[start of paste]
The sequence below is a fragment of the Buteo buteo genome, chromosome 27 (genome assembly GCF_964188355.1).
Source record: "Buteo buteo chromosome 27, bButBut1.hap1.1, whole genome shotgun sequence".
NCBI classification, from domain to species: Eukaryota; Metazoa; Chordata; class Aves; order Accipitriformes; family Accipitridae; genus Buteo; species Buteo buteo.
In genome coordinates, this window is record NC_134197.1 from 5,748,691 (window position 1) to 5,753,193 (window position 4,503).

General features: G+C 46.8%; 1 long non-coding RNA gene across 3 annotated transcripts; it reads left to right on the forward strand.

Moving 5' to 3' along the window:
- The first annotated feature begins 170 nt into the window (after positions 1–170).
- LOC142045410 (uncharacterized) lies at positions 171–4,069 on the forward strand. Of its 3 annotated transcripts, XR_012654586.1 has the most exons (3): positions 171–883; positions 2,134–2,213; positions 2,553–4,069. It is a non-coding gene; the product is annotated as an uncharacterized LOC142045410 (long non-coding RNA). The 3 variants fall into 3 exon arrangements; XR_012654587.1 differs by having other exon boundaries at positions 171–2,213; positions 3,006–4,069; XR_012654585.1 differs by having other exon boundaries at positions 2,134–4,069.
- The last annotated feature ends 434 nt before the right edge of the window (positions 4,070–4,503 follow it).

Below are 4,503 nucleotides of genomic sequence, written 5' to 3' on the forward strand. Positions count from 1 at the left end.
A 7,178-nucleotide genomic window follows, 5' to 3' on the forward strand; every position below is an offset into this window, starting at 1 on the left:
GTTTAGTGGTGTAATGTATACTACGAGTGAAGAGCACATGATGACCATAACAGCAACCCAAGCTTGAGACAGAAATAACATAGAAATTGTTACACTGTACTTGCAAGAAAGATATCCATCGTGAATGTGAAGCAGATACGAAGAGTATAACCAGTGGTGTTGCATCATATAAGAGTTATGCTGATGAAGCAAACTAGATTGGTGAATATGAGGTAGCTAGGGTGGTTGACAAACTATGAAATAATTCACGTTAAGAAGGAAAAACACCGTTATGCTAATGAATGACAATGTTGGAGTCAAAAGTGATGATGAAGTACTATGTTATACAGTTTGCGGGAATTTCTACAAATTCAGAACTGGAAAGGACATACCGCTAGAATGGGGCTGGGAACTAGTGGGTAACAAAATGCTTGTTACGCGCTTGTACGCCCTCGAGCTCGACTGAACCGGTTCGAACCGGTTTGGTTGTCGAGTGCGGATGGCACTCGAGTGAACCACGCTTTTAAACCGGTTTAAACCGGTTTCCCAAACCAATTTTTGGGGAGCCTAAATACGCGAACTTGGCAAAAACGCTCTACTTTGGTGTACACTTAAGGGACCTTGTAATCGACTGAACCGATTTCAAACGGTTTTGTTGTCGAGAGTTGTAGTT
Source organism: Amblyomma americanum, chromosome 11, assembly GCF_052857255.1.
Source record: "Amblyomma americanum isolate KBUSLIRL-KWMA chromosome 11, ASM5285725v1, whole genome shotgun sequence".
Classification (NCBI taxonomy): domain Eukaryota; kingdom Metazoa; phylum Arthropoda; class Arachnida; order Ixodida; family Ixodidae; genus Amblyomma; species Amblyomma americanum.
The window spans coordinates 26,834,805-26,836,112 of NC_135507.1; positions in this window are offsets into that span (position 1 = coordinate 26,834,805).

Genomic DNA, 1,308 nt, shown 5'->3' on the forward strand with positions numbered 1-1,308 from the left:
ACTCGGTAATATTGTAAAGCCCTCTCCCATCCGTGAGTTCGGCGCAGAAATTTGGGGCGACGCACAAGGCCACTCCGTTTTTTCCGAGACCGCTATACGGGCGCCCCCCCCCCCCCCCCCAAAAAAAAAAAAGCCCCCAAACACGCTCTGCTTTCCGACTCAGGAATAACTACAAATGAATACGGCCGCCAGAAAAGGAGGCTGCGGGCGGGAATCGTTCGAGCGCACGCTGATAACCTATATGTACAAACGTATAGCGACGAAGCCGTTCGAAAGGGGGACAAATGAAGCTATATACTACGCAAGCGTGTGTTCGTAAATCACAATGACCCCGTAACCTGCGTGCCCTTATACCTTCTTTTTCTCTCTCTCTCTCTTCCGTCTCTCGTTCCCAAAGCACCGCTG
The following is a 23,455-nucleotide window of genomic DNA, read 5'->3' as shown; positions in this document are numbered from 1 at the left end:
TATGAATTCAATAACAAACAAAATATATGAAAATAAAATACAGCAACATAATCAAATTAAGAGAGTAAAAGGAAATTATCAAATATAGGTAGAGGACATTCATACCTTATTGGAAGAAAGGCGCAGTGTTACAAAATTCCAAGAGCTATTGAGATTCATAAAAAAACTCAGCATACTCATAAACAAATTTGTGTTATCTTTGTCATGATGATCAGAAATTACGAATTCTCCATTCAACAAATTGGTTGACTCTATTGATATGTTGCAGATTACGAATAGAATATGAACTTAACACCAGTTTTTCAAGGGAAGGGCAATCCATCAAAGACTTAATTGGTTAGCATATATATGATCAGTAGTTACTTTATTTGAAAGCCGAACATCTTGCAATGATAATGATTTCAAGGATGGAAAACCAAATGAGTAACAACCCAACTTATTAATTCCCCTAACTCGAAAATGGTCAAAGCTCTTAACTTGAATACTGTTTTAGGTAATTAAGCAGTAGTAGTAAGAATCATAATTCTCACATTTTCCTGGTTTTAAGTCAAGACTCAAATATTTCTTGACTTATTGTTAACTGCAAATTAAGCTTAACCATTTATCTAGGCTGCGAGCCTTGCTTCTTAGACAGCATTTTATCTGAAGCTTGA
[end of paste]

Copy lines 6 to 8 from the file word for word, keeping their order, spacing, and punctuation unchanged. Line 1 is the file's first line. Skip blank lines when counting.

Moving 5' to 3' along the window:
- The first annotated feature begins 170 nt into the window (after positions 1–170).
- LOC142045410 (uncharacterized) lies at positions 171–4,069 on the forward strand. Of its 3 annotated transcripts, XR_012654586.1 has the most exons (3): positions 171–883; positions 2,134–2,213; positions 2,553–4,069. It is a non-coding gene; the product is annotated as an uncharacterized LOC142045410 (long non-coding RNA). The 3 variants fall into 3 exon arrangements; XR_012654587.1 differs by having other exon boundaries at positions 171–2,213; positions 3,006–4,069; XR_012654585.1 differs by having other exon boundaries at positions 2,134–4,069.